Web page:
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Date:      Mon, 26 Oct 2015 17:05:30 -0400
From:      Jake <milios@ccsys.com>
To:        Terje Elde <terje@elde.net>, Matthew Seaman <matthew@freebsd.org>
Cc:        freebsd-questions@freebsd.org
Subject:   Re: NIC naming
Message-ID:  <B088249F-6293-48CF-94C9-83E1488C5239@ccsys.com>
In-Reply-To: <562E909B.5050408@ccsys.com>
References:  <562E4D92.3000308@gmail.com> <562E551F.6060406@freebsd.org> <0746B048-19AB-4AA6-8439-4DF7A08D10AE@elde.net> <562E909B.5050408@ccsys.com>

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> On Oct 26, 2015, at 4:44 PM, Chad J. Milios <milios@ccsys.com> wrote:
>=20
>> On 10/26/2015 2:16 PM, Terje Elde wrote:
>>=20
>>> On 26 Oct 2015, at 17:30, Matthew Seaman <matthew@freebsd.org> wrote:
>>>=20
>>> This probably doesn't solve your problem, which appears to be knowing
>>> which of the ethernet ports on your machine is em0 -- the usual method
>>> to do that is by ifconfig'ing everything else down and then testing with=

>>> a network cable until you find the working port.  However it might help
>>> clarify the system configuration.
>> ifconfig will give you the MAC of the card. I'm not sure if there's a sta=
ndard tool for it, but it should be easy to do something like "rename the ca=
rd with MAC address X to Y"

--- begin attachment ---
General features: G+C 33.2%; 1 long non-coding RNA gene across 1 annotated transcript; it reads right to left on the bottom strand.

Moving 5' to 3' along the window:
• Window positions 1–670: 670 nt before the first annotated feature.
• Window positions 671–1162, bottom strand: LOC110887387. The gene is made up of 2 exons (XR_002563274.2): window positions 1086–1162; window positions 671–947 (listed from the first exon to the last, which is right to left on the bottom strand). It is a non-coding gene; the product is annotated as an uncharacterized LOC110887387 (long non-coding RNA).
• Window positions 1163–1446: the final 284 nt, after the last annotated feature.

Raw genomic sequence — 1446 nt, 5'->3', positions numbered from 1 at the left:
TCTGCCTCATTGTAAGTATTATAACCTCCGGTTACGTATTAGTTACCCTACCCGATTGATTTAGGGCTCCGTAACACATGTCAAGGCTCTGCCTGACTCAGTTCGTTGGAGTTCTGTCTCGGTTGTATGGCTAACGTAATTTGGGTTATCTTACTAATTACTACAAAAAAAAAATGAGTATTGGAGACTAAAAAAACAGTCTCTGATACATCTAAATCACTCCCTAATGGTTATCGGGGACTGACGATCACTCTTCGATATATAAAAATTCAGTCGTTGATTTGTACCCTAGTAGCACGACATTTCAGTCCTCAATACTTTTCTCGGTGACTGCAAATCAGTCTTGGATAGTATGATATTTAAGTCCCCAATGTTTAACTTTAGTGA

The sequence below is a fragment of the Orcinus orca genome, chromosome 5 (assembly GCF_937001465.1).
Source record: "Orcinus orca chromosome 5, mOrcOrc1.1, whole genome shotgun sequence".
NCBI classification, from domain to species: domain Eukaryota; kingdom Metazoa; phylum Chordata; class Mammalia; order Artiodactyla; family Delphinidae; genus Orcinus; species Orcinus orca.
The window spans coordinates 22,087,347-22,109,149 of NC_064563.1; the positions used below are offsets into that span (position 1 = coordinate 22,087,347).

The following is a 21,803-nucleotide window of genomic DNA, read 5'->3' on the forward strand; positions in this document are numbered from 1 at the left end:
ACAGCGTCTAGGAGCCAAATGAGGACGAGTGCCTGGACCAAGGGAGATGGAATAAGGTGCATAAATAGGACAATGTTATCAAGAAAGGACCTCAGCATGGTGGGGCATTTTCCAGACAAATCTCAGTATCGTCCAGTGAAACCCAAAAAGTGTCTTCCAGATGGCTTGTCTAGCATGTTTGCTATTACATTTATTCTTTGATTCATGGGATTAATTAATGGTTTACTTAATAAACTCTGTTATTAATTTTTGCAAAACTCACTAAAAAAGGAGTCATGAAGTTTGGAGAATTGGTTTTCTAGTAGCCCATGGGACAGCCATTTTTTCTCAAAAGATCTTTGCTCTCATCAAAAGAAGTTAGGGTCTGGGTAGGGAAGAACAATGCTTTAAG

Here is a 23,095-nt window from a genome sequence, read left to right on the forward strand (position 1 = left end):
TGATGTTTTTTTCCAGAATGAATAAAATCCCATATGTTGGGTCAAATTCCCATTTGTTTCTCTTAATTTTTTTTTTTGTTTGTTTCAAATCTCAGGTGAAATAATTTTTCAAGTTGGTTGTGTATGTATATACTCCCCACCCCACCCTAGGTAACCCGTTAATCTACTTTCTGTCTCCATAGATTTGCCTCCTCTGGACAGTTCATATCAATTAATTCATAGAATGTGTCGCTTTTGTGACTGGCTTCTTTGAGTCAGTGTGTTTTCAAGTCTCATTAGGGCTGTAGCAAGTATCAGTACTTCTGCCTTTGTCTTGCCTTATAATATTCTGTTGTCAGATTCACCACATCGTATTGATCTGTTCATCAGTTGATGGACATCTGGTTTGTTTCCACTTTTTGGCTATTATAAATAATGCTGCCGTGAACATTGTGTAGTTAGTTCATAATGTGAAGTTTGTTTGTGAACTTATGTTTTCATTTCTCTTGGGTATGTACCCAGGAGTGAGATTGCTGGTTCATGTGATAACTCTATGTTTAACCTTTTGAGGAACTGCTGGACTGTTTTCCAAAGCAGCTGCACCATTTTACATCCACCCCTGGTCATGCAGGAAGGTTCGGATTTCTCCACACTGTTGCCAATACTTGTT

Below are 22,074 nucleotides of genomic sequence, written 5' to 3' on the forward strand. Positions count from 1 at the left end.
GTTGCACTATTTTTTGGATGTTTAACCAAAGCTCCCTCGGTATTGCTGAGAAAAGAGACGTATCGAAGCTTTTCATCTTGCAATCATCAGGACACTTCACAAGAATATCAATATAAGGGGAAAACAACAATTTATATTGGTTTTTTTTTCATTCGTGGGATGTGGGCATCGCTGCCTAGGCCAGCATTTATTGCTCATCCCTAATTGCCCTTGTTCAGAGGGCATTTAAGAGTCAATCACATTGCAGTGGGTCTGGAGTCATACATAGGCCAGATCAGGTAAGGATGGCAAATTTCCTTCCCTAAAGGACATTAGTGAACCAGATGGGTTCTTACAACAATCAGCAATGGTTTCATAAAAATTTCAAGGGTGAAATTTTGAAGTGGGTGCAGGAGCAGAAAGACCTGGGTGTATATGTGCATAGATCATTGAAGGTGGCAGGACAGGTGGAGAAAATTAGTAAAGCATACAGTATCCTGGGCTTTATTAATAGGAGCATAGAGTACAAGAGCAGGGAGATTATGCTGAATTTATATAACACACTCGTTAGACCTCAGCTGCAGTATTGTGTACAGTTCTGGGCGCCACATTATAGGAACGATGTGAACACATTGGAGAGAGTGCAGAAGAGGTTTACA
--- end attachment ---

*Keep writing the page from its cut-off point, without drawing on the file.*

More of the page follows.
>=20
> you can put the following one-liner (fix if your email client breaks) dire=
ctly into /etc/rc.conf or /etc/rc.conf.local (replace 01:23:45:67:89:ab with=
 your "main" card's MAC address and that interface will always be named, in t=
his example net0:
>=20
> eval setvar `ifconfig | while read a b; do if [ "$b" !=3D "${b#flags=3D}" ]=
; then c=3D${a%:}; fi; if [ "$a" =3D ether -a "$b" =3D 01:23:45:67:89:ab ]; t=
hen echo ifconfig_${c}_name net0; fi; done`
>=20
>> Personally, I've started renaming along the lines of renaming em0 to em_l=
an0, em1 to em_wan1 and so on. Makes it a bit easier to see what's going on,=
 both for when another admin might inherit the box, and also for myself, if I=
 haven't touched the box in a few years.
>=20
> you may replace net0 with legal names such as up0, up1, down0, down1, down=
2, down4 (or in#, out#, wan#, lan#) etc. whatever makes most sense to descri=
be your use case (just not wlan#. use wifi# or wphy# for your wlan#'s phy in=
terface):
>=20
> name_mac () {
> eval setvar `ifconfig | while read a b; do if [ "$b" !=3D "${b#flags=3D}" ]=
; then c=3D${a%:}; fi; if [ "$a" =3D ether -a "$b" =3D $2 ]; then echo ifcon=
fig_${c}_name $1; fi; done`
> }
>=20
> name_mac up0 aa:aa:aa:aa:aa:aa
> name_mac down0 bb:bb:bb:bb:bb:bb
> name_mac down1 cc:cc:cc:cc:cc:cc
>=20
>> Sure, you could argue all of this should be documented somewhere as well -=
 and you wouldn't be wrong - but renaming makes things obvious where the nex=
t admin will look, not just in some doc that might be somewhere he didn't.
>>=20
>> Terje
>=20
> -Chad J. Milios
> P.S. any snippets of code contained in this email are hereby placed in the=
 public domain.
>=20

Both of those should say "elif" near the middle there instead of "fi; if" to=
 be a tiny bit faster, but either way works. Doh! I just did this little hac=
k now. I've always just went with the straight ifconfig_phy0_name=3Dnet0; if=
config_phoo0_name=3Dnet1; ifconfig_phum0_name=3Dnet2; myself and don't move c=
ards around much.=



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